JavaScript specific tips

Since you're using JS, here's a couple of specific things to consider:

  • Instead of using setInterval() for scheduling your timesteps, consider moving all the heavy computation into a web worker thread. That way your page will remain responsive even if the updates end up consuming more CPU time than expected.

  • Instead of using classic JS arrays, consider using typed arrays instead. They're more compact and likely faster than classic arrays, and they work really well for transferring data to and from web workers, too.

  • If you really want to optimize your inner update loop, you could always try rewriting it in WebAssembly. But that kind of micro-optimization should really only be done after all other practical optimization options have been used.

Finally, perhaps the most efficient optimization might be to rewrite your CA simulation as a WebGL fragment shader instead of JS code. That way it could run on the GPU, which is a lot better suited for this kind of computation than the CPU. You could also use shaders both for the actual CA state update and for rendering the resulting lattice to the screen, if that's what you want to do.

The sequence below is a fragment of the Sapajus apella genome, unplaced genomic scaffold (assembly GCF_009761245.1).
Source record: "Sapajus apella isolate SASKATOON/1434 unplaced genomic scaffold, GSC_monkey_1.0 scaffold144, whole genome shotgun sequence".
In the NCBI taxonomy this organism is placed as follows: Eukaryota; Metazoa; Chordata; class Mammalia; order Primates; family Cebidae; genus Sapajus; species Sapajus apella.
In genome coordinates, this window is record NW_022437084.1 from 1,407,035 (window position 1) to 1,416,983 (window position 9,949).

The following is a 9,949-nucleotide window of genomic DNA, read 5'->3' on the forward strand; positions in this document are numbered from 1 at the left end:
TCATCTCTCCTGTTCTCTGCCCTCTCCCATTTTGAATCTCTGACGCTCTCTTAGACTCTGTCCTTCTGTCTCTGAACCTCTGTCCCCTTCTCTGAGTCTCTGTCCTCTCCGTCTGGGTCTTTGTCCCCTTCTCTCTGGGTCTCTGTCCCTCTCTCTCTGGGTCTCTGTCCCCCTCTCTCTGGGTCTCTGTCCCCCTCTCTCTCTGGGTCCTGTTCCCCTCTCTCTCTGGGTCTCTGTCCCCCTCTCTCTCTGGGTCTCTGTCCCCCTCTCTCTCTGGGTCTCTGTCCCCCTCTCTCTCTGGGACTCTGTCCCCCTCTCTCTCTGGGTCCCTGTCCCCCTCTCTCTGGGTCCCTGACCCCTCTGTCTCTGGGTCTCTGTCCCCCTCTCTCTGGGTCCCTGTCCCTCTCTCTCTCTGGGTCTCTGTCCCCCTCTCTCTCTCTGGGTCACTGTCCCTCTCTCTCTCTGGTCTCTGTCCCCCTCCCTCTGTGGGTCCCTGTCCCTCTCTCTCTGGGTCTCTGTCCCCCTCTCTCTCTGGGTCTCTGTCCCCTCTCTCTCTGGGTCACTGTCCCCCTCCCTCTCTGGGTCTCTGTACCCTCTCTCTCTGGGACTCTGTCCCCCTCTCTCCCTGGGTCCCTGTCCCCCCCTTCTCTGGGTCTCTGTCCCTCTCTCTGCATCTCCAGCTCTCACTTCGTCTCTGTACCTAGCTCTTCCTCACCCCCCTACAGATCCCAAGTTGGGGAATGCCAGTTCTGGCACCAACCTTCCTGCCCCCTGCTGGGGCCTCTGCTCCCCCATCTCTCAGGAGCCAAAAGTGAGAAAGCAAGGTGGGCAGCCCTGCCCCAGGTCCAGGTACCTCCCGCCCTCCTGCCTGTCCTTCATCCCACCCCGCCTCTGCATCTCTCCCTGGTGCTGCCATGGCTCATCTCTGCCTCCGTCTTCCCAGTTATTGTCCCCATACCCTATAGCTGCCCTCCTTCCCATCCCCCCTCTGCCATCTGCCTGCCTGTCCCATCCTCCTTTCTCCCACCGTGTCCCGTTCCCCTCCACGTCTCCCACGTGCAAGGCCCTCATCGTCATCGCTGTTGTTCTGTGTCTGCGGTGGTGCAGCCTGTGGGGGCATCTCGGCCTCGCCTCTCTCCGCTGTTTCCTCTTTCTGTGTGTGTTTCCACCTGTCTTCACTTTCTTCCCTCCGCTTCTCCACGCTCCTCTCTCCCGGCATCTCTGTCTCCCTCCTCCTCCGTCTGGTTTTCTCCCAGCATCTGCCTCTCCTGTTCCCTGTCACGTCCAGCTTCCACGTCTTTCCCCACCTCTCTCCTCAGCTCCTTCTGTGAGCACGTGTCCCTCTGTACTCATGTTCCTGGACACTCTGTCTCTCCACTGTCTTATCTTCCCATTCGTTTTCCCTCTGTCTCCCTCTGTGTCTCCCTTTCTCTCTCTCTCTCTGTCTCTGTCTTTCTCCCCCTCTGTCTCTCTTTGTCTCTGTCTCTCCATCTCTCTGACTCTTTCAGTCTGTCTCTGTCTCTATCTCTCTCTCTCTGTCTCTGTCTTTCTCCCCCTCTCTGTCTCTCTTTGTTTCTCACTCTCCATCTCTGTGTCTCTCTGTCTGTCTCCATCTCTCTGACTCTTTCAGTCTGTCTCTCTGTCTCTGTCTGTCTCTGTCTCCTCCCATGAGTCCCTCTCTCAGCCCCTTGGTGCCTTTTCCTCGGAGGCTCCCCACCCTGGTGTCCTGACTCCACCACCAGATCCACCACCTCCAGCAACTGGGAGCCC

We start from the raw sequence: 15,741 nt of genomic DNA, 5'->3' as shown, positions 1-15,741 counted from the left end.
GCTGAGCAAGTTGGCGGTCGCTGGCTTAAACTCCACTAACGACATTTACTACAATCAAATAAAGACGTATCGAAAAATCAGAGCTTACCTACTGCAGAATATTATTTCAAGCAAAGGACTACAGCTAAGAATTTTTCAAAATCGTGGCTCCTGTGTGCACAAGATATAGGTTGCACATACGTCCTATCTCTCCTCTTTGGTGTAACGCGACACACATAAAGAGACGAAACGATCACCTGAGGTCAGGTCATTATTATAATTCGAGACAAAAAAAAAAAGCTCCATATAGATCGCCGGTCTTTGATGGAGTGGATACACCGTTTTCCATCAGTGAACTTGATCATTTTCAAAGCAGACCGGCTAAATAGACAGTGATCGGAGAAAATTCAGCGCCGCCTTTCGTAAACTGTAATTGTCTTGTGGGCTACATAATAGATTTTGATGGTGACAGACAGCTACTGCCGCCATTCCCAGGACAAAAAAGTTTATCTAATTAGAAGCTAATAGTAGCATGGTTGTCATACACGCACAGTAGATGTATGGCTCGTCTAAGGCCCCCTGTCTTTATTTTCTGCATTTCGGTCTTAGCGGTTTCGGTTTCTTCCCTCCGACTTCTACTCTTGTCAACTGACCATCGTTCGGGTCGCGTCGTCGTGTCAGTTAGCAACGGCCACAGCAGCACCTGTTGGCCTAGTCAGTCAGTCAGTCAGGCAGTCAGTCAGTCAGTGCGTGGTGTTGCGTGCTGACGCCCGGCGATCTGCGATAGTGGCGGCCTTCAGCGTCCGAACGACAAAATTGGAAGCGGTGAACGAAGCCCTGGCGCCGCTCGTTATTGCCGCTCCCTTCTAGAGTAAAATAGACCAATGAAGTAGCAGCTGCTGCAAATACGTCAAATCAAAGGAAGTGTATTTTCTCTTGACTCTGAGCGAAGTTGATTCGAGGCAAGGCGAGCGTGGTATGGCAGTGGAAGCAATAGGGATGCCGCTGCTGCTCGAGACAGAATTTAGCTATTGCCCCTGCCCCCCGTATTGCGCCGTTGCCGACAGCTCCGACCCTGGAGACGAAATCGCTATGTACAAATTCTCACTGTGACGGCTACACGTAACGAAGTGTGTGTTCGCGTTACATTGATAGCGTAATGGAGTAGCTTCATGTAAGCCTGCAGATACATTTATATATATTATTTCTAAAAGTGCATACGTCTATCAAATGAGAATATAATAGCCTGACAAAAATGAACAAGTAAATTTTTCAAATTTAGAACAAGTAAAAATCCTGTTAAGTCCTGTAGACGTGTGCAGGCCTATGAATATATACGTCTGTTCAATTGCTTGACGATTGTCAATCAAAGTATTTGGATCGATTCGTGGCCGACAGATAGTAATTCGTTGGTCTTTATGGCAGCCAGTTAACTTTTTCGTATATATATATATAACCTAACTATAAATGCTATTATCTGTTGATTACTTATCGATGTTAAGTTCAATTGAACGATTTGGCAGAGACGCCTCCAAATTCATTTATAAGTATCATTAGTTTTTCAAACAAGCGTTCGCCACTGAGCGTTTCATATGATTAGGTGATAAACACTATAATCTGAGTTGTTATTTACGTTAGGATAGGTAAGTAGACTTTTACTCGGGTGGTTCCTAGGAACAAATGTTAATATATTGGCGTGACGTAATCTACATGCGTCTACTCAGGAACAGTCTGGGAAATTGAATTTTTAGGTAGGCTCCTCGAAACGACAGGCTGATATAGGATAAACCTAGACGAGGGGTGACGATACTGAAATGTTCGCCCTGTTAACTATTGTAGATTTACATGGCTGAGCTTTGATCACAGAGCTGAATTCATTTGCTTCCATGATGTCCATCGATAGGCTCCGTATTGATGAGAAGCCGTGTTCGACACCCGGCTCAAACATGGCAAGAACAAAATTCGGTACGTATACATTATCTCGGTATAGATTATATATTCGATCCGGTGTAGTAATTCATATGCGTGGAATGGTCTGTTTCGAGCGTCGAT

I've never done this myself, so I have no specific tips to give, but WebGL shaders are certainly capable of this, and much more. (See e.g. Shadertoy for some examples.)

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  • 1
    \$\begingroup\$ Reading and writing to typed arrays is slower (noticeably for large arrays) unless from same type (or internal 32Bit number to Int32Array) because read and writes to and from typed arrays require a type coercion phase. \$\endgroup\$
    – Blindman67
    Jun 23 at 11:16
  • \$\begingroup\$ @Blindman67: That's a good point. I was assuming that we'd be manipulating everything as integers and that the type coercion should be relatively fast, but that's certainly something that one should test and benchmark. \$\endgroup\$ Jun 23 at 14:26